Jiaozhi (George) Lu, Ph.D.*
Division of Chemistry and Chemical Engineering
California Institute of Technology
Monday, February 11, 2019
10:00 a.m. – 11:00 a.m.
Emory University, Health Sciences Research Building (HSRB)
Georgia Tech: UAW 3115/ Georgia Tech: TEP 208
“Biomolecular Engineering of Gas-filled Protein Nanostructures For Imaging Cellular Function in Deep Tissue”
Genetically encoded fluorescent reporters such as green fluorescent protein (GFP) have revolutionized biomedical research by enabling observations of specific molecular processes in engineered cells and transgenic animals. However, such optical agents are fundamentally limited by the penetration depth of light in opaque tissues. As cell therapies and basic biology studies advance towards rodent models and ultimately humans, this limitation becomes increasingly severe. Therefore, we aim to develop new classes of genetically encoded agents that can be visualized with imaging modalities capable of reaching deeper tissues. In this talk, I will describe the engineering of gas vesicles (GVs), a class of gas-filled protein nanostructures evolved in photosynthetic microbes as the means to regulate their cellular buoyancy. GVs are hundreds of nanometers in size, enclosed by a 2-nm protein shell that is permeable to gas but excludes liquid water. The material properties of these gas-filled compartments, such as magnetic susceptibility and refractive index, are substantially different from those of the surrounding aqueous tissues, enabling the robust detection of GVs by magnetic resonance imaging (MRI) and optical coherence tomography (OCT). Uniquely, such contrast is “erasable” by ultrasound pulses at specific threshold pressures, which permits selective imaging of these agents without background tissue contrast and multiplexed imaging of different genotypes of GVs. The ability of GVs to be genetically encoded and engineered opens the possibility of using this new biomaterial in a wide range of applications, especially in synthetic biology and cellular therapeutics.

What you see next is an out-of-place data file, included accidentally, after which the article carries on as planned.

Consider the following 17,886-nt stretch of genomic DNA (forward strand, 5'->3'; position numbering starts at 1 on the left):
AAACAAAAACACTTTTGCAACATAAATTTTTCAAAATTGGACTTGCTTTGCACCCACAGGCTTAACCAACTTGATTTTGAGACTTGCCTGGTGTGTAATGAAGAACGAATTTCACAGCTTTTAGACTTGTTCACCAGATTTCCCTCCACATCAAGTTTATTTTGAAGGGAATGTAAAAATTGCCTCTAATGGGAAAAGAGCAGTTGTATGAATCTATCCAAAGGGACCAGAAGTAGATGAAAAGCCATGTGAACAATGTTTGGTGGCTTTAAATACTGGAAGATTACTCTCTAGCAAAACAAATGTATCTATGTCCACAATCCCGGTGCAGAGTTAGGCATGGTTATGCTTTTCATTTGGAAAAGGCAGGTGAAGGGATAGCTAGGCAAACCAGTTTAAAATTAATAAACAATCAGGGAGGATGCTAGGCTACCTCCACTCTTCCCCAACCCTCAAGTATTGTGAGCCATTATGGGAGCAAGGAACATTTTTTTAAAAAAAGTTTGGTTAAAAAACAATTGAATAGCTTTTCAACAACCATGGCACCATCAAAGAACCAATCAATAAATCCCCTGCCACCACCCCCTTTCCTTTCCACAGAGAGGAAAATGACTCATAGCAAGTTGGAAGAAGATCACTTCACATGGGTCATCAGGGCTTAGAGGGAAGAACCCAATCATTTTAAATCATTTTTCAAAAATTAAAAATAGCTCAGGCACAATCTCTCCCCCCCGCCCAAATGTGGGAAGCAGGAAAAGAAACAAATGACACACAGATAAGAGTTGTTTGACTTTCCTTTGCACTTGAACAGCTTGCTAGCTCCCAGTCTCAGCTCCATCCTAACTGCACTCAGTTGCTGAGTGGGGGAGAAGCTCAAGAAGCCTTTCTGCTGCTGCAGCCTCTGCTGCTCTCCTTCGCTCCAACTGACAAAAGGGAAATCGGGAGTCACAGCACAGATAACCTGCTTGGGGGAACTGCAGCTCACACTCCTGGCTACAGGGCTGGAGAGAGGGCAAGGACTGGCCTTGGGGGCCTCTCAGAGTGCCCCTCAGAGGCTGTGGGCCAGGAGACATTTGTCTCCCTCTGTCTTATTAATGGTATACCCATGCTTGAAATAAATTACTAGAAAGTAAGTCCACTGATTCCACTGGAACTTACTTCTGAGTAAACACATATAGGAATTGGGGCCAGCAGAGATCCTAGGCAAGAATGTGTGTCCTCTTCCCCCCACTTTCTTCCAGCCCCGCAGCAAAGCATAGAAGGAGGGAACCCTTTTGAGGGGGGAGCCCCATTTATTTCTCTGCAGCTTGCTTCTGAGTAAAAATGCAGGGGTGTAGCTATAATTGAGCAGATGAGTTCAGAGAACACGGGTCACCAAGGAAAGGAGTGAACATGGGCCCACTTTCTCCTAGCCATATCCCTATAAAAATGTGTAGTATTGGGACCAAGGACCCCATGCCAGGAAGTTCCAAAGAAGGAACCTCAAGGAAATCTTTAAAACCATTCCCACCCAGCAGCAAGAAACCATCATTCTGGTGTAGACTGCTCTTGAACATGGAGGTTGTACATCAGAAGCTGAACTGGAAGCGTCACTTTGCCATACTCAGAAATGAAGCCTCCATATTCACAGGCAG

George Lu is an NIH K99 postdoctoral fellow in the laboratory of Mikhail Shapiro in the Department of Chemical Engineering at the California Institute of Technology (Caltech), where he arrived after receiving his Ph.D. in Biochemistry with Stanley Opella at the University of California, San Diego (UCSD) and completing his undergraduate studies at the University of Alberta. George’s research sits at the intersection of biomolecular engineering and structural biology, and focuses on the development of novel technologies for quantitative biological imaging and cellular control. His work on genetically encoded imaging agents was recognized by the Young Investigator of the Year 2018 award from the World Molecular Imaging Society, and was featured on the cover of Nature Materials. Personal website link: http://georgelu.org/
Host: Francisco Robles